A latent capture history model for digital aerial surveys

David Borchers, Peter Nightingale, Ben Stevenson, Rachel Fewster

Research output: Contribution to journalArticlepeer-review

Abstract

We anticipate that unmanned aerial vehicles will become popular wildlife survey platforms. Because detecting animals from the air is imperfect, we develop a mark-recapture line-transect method using two digital cameras, possibly mounted on one aircraft, which cover the same area with a short time delay between them. Animal movement between the passage of the cameras introduces uncertainty in individual identity, so individual capture histories are unobservable and are treated as latent variables. We obtain the likelihood for mark-recapture line transects without capture histories by automatically enumerating all possibilities within segments of the transect that contain ambiguous identities, instead of attempting to decide identities in a prior step. We call this method "Latent Capture-history Enumeration" (LCE). We include an availability model for species that are periodically unavailable for detection, such as cetaceans that are undetectable while diving. External data are needed to estimate the availability cycle length, but not the mean availability rate, if the full availability model is employed. We compare the LCE method with the recently-developed cluster capture-recapture method (CCR), which uses a Palm likelihood approximation, providing the first comparison of CCR with maximum likelihood. The LCE estimator has slightly lower variance, more so as sample size increases, and close to nominal covarage probabilities. Both methods are approximately unbiased. We illustrate with semi-synthetic data from a harbor porpoise survey.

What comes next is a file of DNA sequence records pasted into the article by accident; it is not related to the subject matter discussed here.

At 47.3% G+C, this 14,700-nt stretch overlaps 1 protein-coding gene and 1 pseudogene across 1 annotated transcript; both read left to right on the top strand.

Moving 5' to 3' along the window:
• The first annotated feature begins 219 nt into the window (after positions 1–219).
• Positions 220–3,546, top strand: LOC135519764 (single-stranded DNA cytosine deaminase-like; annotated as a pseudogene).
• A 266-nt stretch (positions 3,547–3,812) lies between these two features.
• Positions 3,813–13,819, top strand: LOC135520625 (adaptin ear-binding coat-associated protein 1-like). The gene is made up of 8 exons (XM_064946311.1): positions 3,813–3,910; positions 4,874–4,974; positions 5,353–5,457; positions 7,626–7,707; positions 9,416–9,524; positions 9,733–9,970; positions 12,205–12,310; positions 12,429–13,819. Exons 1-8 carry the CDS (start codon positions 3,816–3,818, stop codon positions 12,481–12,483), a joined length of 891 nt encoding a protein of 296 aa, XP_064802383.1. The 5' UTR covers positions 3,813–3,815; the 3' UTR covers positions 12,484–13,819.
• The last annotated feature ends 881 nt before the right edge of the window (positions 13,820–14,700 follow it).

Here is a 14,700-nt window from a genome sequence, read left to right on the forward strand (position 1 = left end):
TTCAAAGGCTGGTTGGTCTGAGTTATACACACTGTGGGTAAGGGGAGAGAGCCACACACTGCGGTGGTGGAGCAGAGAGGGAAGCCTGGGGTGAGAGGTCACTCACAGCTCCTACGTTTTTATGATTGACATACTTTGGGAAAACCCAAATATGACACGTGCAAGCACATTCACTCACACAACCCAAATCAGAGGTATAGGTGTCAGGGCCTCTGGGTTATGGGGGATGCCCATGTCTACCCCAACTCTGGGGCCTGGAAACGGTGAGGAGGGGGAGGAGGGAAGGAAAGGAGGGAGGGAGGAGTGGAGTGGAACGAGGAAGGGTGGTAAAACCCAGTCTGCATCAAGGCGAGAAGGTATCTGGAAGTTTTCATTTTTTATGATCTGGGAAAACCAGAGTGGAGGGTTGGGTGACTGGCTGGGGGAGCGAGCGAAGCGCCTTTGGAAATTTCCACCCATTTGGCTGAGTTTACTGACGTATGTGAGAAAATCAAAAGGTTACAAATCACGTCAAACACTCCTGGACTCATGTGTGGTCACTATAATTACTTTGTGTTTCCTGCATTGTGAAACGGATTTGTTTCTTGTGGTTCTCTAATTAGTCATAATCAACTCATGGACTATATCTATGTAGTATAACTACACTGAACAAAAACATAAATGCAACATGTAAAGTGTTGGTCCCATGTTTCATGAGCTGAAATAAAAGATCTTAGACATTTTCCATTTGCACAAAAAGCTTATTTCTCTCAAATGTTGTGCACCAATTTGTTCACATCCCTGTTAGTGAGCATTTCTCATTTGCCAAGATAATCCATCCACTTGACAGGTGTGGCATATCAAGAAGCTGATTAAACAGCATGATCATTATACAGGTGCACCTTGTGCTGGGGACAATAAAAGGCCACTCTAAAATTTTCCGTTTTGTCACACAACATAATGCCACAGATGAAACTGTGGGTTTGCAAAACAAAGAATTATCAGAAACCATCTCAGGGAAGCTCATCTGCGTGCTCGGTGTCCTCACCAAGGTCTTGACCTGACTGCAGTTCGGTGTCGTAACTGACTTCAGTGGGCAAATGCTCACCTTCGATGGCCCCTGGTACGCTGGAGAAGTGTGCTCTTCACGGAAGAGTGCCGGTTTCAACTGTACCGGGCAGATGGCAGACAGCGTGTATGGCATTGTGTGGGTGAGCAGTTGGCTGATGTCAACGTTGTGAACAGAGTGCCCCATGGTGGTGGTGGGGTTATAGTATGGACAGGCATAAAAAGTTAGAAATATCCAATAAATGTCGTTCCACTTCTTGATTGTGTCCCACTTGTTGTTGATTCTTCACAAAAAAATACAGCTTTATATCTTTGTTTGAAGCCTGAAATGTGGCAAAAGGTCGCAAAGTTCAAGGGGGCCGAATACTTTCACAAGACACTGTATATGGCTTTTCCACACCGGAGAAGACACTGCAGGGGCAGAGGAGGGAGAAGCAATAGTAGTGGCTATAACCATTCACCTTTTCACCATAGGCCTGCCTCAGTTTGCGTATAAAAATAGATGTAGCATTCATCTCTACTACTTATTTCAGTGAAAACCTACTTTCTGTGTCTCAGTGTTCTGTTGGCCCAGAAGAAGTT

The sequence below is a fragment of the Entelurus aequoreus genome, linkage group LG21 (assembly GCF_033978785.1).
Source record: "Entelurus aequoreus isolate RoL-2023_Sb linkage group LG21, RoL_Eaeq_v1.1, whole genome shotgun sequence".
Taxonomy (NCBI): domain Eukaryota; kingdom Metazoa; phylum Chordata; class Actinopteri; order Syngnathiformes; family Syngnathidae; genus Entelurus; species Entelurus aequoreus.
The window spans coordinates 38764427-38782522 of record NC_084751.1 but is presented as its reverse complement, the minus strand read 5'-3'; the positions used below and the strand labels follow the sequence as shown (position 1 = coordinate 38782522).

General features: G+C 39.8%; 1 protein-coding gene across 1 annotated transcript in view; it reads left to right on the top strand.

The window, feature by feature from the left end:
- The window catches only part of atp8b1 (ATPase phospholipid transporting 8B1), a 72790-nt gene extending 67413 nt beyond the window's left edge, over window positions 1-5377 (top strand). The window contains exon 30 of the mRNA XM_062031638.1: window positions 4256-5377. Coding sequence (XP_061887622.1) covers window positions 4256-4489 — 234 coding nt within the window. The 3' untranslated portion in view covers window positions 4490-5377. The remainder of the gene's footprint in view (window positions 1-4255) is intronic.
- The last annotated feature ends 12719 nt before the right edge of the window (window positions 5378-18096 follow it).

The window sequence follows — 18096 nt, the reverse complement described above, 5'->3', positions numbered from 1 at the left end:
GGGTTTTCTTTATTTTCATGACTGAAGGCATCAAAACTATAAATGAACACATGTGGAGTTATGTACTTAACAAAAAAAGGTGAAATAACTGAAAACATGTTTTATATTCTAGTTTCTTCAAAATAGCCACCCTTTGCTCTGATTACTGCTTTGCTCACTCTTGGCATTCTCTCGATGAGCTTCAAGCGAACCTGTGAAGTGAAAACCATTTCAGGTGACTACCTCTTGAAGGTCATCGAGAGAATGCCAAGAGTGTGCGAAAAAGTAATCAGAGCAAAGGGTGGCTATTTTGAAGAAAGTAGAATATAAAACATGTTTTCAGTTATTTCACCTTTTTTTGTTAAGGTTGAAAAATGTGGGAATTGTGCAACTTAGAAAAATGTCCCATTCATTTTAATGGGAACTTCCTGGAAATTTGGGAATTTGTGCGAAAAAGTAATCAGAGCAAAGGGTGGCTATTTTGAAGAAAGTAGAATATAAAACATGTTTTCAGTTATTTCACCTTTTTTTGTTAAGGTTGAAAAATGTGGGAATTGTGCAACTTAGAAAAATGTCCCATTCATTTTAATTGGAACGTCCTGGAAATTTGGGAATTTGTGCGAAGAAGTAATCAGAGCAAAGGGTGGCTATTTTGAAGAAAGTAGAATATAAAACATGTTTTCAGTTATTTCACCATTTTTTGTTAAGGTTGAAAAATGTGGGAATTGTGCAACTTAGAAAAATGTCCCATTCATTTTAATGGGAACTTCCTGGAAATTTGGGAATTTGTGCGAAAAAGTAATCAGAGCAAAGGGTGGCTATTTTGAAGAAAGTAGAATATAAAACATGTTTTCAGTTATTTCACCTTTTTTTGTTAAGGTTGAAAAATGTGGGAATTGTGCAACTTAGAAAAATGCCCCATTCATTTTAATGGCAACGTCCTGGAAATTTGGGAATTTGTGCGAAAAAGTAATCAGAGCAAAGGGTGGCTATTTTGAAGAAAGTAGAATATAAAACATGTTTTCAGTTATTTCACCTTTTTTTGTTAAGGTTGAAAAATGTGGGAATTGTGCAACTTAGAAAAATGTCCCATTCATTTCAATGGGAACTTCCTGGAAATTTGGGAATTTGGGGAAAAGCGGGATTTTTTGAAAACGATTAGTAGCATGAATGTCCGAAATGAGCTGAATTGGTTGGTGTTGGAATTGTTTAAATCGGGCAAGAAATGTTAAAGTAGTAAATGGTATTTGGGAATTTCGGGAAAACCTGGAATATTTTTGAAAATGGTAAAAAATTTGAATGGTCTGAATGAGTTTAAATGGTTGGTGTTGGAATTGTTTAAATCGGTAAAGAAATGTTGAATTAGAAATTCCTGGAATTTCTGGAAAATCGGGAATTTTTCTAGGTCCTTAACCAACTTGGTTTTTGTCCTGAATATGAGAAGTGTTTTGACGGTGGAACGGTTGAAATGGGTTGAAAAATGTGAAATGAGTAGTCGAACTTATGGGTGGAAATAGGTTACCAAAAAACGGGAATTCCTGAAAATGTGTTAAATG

Original languageEnglish
Pages (from-to)274-285
JournalBiometrics (Journal of the International Biometric Society)
Volume78
Issue number1
Early online date10 Dec 2020
DOIs
Publication statusPublished - 31 Mar 2022

Bibliographical note

This is an author-produced version of the published paper. Uploaded in accordance with the publisher’s self-archiving policy. Further copying may not be permitted; contact the publisher for details.

Cite this